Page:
This educational effort was necessarily of a general nature during the formative stage of the reconstruction plan and pending its approval.


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PUBLICATIONS ON RECONSTRUCTION

CENTRAL MEDICAL DEPARTMENT PUBLICATIONS

The Official Bulletin was a daily paper published by the Committee on Public Information by order of the President, and the first detailed account of the reconstruction plan was published in the issue of August 1, 1918.3 A publication was desirable which would be devoted entirely to the success of reconstruction. As there was no authority by which the Surgeon General's Office could maintain such a publication, arrangements were made by which that office supplied the material for publication and the American Red Cross paid publication expenses. This pamphlet was entitled Carry On, the first number appearing in June, 1918.4 Its purpose was to explain, primarily to disabled soldiers and sailors, the advantages to be derived from reconstruction and the ideals toward which they should struggle, and to endeavor to inculcate in each individual a determination to "carry on," both during the remainder of their military service and afterwards in civil life.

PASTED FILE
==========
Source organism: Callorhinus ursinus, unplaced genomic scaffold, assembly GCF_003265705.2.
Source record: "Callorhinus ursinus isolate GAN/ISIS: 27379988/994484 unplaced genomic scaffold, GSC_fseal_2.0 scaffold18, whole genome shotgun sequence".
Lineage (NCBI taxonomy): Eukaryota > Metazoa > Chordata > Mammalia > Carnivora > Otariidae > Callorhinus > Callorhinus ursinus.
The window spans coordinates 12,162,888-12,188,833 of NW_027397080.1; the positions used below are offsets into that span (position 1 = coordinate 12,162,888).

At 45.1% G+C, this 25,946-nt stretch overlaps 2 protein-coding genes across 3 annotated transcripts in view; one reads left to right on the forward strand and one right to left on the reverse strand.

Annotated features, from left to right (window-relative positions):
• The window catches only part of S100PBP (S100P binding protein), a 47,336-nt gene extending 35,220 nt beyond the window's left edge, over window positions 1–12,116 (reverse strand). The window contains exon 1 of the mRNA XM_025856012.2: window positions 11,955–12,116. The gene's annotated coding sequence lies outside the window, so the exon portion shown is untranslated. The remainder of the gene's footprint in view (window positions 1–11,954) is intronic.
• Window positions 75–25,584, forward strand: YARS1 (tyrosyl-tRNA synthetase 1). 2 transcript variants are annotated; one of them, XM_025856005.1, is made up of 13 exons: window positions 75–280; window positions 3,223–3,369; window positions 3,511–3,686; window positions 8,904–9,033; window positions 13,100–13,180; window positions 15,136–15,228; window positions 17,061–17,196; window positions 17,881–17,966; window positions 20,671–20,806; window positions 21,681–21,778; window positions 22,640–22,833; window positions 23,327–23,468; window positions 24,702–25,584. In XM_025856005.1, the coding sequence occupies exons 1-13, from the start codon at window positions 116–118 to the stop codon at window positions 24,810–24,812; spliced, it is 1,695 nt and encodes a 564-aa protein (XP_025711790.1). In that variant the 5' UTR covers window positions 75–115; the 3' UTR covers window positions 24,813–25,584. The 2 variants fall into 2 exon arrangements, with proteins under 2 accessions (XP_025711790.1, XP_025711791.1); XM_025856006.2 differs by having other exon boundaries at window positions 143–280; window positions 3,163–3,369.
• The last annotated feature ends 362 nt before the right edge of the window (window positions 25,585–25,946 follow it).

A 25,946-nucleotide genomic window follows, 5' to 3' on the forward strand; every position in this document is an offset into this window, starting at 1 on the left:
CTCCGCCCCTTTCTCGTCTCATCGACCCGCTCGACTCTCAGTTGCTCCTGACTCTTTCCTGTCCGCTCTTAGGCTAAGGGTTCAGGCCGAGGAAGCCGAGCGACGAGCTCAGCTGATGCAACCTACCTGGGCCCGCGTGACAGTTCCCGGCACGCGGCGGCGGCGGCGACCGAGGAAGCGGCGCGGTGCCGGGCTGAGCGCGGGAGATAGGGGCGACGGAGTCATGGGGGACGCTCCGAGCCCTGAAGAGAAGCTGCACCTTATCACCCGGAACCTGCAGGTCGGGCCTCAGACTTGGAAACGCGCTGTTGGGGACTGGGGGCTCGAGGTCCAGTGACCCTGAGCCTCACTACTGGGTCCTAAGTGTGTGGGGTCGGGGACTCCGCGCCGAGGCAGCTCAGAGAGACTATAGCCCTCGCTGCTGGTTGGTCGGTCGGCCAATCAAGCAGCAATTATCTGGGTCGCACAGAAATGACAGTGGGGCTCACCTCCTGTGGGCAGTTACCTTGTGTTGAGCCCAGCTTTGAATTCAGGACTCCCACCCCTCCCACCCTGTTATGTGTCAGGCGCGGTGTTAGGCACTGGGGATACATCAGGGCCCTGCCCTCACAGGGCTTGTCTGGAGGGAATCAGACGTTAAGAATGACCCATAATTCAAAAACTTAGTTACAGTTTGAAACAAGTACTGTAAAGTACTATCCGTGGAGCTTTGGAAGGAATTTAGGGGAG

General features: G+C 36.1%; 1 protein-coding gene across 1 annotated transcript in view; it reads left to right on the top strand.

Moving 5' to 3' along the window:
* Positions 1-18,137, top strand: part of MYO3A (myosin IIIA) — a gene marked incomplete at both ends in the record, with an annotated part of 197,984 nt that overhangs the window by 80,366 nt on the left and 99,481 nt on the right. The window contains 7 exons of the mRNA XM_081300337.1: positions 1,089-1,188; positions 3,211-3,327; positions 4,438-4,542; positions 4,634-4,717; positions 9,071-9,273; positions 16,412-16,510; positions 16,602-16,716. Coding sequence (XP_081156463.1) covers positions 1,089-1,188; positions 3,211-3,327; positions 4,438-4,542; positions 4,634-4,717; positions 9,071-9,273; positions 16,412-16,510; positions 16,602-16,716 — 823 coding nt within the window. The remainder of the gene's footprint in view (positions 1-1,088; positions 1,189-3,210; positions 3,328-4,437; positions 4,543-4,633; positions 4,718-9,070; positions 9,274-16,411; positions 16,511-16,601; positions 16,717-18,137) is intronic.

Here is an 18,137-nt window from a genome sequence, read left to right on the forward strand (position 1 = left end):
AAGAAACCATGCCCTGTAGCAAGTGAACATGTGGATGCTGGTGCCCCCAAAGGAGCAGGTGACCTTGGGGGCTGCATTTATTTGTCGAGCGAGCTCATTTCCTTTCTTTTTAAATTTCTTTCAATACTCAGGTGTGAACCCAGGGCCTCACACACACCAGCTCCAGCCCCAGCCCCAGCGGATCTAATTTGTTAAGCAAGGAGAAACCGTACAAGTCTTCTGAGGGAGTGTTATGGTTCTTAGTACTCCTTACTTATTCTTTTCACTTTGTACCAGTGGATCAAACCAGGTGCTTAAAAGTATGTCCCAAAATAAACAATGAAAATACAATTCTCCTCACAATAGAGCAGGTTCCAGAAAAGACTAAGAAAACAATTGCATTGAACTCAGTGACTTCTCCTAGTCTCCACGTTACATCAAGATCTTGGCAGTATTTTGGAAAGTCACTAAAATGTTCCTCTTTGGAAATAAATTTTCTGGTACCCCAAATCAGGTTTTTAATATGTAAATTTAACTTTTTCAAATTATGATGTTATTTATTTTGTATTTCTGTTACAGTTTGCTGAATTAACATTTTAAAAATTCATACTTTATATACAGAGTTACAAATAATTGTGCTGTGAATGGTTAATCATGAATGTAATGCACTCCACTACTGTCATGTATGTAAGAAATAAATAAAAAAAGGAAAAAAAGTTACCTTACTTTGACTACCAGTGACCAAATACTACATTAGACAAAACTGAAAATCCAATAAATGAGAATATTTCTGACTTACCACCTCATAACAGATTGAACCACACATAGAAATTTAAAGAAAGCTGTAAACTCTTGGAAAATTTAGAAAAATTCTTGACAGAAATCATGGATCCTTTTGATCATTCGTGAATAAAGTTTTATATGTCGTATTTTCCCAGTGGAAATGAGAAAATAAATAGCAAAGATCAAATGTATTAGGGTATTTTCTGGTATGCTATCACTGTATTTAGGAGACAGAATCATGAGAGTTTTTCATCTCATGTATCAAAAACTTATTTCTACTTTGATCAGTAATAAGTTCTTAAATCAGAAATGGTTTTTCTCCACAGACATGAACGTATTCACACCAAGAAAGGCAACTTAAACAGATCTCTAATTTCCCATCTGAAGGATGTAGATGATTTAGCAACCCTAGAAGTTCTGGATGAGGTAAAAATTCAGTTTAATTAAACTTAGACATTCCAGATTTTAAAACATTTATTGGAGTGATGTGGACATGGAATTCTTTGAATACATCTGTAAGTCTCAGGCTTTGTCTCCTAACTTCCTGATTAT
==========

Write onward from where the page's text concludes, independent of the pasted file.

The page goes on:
Articles which were officially accurate were furnished to the newspapers in the effort to get the solid support of the entire country behind the reconstruction plan, for the success of the work would have a great effect in increasing the general morale; its success would depend, to a large extent, upon the influence wielded by relatives and friends of the disabled, for if a father could not perceive the advantages in reconstruction his disabled soldier son would very probably refuse to avail himself of the opportunity.

HOSPITAL PAPERS